Coupled Numerical Simulation of Debris Flow-Soil-Structure Interactions for Flexible Barrier Mitigation Systems

In 2010, landslides in Colorado cost the state $9 million U.S. dollars in direct costs (Highland2012). Additional indirect costs, associated with loss of agricultural productivity, interruption of transportation systems, or post-failure damage mitigation, can considerably increase the overall economic burden of landslides. Debris flows, a particular type of landslide prevalent throughout the Western United States, present an inherent risk to human health, infrastructure, and the environment due to their rapid development and downslope movement (e.g., Iverson 1997; Santi 2012; Hungr et al. 2014). Debris flows primarily develop on steep slopes (>10-20°) and can mobilize directly from a landslide mass, grow from a small failure with subsequent entrainment of sediment from bed-slope erosion, or initiate from surface water runoff with subsequent erosion and particle entrainment (e.g., Varnes 1978; Hungr et al. 2005; Hungr et al. 2014). Thus, the total mass of a debris flow depends predominantly on characteristics of channel and bed sediments. The recent Oso Landslide in Washington State (Keaton et al. 2014), was a traditional circular-arc slope failure that mobilized into a large debris flow and inundated an entire community, claiming 43 lives. This recent and catastrophic event documents the real threat debris flows present and indicates additional research is needed to understand debris flow mobility and improve geo-hazard warning and mitigation systems. The size, extent, and frequency of debris flows vary considerably with respect to surface material composition, geologic setting, and amount of water present (Jakob 2005). Detailed assessments of debris flows in the Western United States have been conducted for both unburned and burned areas following wildfires (e.g., Santi et al. 2013). The prevalence of wildfires in the Western United States and the removal of ground cover and root reinforcement in surficial soils considerably increase the likelihood of debris flows as well as the volume of sediment within a given debris flow. The frequency and magnitude of wildfires in the Western United States has increased over the past decade and is anticipated to further increase due to climate variability (Robichaud et al. 2010). Furthermore, landslides, and in particular debris flows, often occur along transportation corridors in the Western United States due to the presence of disturbed soil and rock involved in roadway construction combined with steep slopes associated with mountainous terrain (Highland 2012). Thus, debris flows remain an ever present and growing risk for transportation corridors in the Western United States. The ability to understand practical hazard mitigation possibilities prior to the occurrence of a debris flow will provide transportation personnel and consulting engineers vital tools to enhance protection of human life, infrastructure, and the environment. Debris flow mitigation structures most commonly are deployed in the vicinity of infrastructure, and include flexible barriers, levees and dams, and/or baffles (Mizuyama 2008; Wendeler et al. 2008; Santi 2012; Ng. et al. 2014; Choi et al. 2015). The most successful mitigation strategies involve entrapping debris as the material moves down a channel to prevent an increase in overall volume of the debris flow due to subsequent channel erosion and entrainment (e.g., Iverson 1997; Santi 2012). Thus, mitigation strategies are designed with the same fundamental purpose: prevent development and downslope movement of debris flows. Rigid mitigation structures (e.g., dams, levees, and baffles) primarily function to impede flow, such that impact forces on downslope structures and overall run-out distance of the flow are reduced. These structures are often expensive and labor intensive to build, and present difficulties with construction and maintenance when needed in remote areas. Retention-type systems, such as silt fences and basins, quickly fill with sediment and water and easily overflow. Due to these construction challenges and performance limitations with current mitigation strategies, recent research has focused on the efficacy of flexible barriers as a debris flow mitigation strategy. Pictures of flexible barrier systems for mitigation of debris flow hazards and a rigid, debris rack structure are shown in Figure 1. In general, flexible barrier systems include (i) a steel mesh- or ring-type structure that spans the width of a channel and (ii) a connection system that attaches the steel structure to the earth. The structure is designed to retain material and is constructed of loosely connected high tensile-strength steel wire rings or mesh that is supported by steel wire ropes anchored to the ground (DeNatale et al 1999; Roth et al. 2010; Canelli et al 2012; Brighenti et al 2013; Volkein et al. 2011; Volkein et al. 2015). The open, freely- draining properties of the steel rings or mesh allow water and small debris to pass through the barrier, increasing the material retention capacity and reducing build-up of pore water pressure behind the barrier. Flexible barriers are light-weight and require minimal space for installation, creating an ideal structure for installation in remote locations (Sasiharan et al. 2006) and along transportation corridors where right-of-way and zoning issues constrain design possibilities for hazard mitigation structures (Wendeler et al. 2008). Roth et al. (2010) report that flexible barrier systems were effective in mitigating large erosion events and that retention capacity of the barrier system can be restored by removing accumulated debris. Current design methods for flexible barrier mitigation systems rely on empirical methods, engineering judgment, and experience (e.g., Sasiharan et al. 2006; Volkein et al. 2015). However, application of one barrier design to a different site often results in over and under design of structural strength or debris retention capacity, as each site requires unique barrier heights, capacities, and earth retention infrastructure (Volkein et al. 2011). Recent experimental and numerical studies have documented that key aspects to avoid barrier failure include a strong anchorage system, strong lateral wires and up-slope support connections, energy absorption capabilities, protection against abrasion, and suitable retention volumes (Roth et al. 2010; Canelli et al 2012; Brighenti et al 2013; Volkein et al. 2011; Volkein et al. 2015). However, this collection of research does not provide guidance on model parameterization for design of a flexible barrier system or develop practical tools such that transportation personnel and other relevant practitioners can readily design flexible barrier systems for site-specific conditions. Various efforts have been put forth for developing terrain models for shallow landslide predictions. The models initially utilized steady-state conditions and were further extended to include dynamic and hydrologic conditions to estimate local pore water pressure driving instability (Montgomery and Dietrich 1994; Pack et al. 1998; Wu and Sidle 1995; Casadei et al. 2003; Iverson 2000; Rosso et al. 2006). High level of accuracy was achieved in these models for three-dimensional variably saturated flow calculations. However, for landslide modeling over a large area, approximate solutions have been used to capture the increased complexity associated with spatial pore water pressure dynamics. The most advanced approximate modeling enables treatment of both the lateral subsurface flow and the dynamic passage of vertical flux on pore water pressure development (Iverson 2000). For modeling the behavior of structural systems, various software packages exist; e.g., ABAQUS, ANSYS, SAP2000, etc. These software packages have been well-verified against benchmark studies and have been extensively used for the assessment of complex phenomena characterized by geometric and material nonlinearities. Merging of structural and soil-fluid modeling capabilities can prove very effective in studying problems concerned with fluid-structure interaction. Recent development of such capabilities includes Coupled Eulerian-Lagrangian (CEL) analysis in ABAQUS software. The Eulerian capability included in ABAQUS can be coupled with traditional Lagrangian capabilities to model interactions between highly deformable materials and relatively stiff bodies, such as in fluid-structure interaction. The availability of this formulation significantly reduces the analysis time for fluid-structure interaction problems in comparison to traditional computational fluid dynamics. This modeling technique, although relatively new, has been verified and used for simulating tsunami debris impact load on structural walls (Como and Mahmoud 2013).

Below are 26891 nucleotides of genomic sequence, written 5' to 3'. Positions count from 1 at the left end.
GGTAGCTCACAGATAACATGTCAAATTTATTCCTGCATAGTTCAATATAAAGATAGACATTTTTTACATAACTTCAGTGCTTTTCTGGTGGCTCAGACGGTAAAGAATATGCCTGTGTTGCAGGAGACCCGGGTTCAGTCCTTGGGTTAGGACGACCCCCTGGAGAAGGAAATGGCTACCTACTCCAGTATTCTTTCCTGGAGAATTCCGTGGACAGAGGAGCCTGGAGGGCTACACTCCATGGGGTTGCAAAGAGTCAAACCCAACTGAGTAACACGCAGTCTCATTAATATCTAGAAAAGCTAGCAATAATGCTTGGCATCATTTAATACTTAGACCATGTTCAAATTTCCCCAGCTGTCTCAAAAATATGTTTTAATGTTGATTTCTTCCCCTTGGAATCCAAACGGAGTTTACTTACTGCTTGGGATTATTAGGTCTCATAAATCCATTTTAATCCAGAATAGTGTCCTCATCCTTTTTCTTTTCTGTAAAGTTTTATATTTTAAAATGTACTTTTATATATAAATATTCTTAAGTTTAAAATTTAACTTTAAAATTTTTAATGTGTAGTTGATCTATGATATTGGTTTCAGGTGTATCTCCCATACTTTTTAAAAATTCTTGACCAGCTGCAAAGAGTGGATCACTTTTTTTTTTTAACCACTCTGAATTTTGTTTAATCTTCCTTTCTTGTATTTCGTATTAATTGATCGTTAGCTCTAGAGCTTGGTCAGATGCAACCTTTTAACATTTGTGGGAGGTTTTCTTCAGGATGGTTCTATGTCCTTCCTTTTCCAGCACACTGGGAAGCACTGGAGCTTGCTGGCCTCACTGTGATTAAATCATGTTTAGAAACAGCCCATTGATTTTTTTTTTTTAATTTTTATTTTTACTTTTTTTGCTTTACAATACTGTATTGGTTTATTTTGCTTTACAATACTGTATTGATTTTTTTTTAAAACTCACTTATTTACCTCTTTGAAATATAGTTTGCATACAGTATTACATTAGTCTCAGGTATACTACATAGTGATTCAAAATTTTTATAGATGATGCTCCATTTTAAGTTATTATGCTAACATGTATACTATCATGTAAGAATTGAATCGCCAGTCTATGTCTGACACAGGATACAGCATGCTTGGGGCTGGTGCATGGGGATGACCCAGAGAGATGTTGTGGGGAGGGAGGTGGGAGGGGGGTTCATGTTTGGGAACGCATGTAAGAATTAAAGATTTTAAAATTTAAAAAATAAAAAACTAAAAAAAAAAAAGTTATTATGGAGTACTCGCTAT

• English


  • Status: Completed
  • Funding: $99956
  • Contract Numbers:


  • Sponsor Organizations:

    Research and Innovative Technology Administration

    University Transportation Centers Program
    1200 New Jersey Avenue, SE
    Washington, DC  United States  20590
  • Managing Organizations:

    Mountain-Plains Consortium

    North Dakota State University
    Fargo, ND  United States  58108
  • Project Managers:

    Tolliver, Denver

  • Performing Organizations:

    Dept. of Civil and Environmental Engineering

    Colorado State University
    Fort Collins, CO  United States 
  • Principal Investigators:

    Bareither, Christopher

    Mahmoud, Hussam

  • Start Date: 20150625
  • Expected Completion Date: 20190930
  • Actual Completion Date: 20210712
  • USDOT Program: University Transportation Centers Program
  • Source Data: MPC-482

Subject/Index Terms

Filing Info

  • Accession Number: 01579599
  • Record Type: Research project
  • Source Agency: Mountain-Plains Consortium
  • Contract Numbers: DTRT13-G-UTC38
  • Files: UTC, RIP
  • Created Date: Oct 23 2015 4:15PM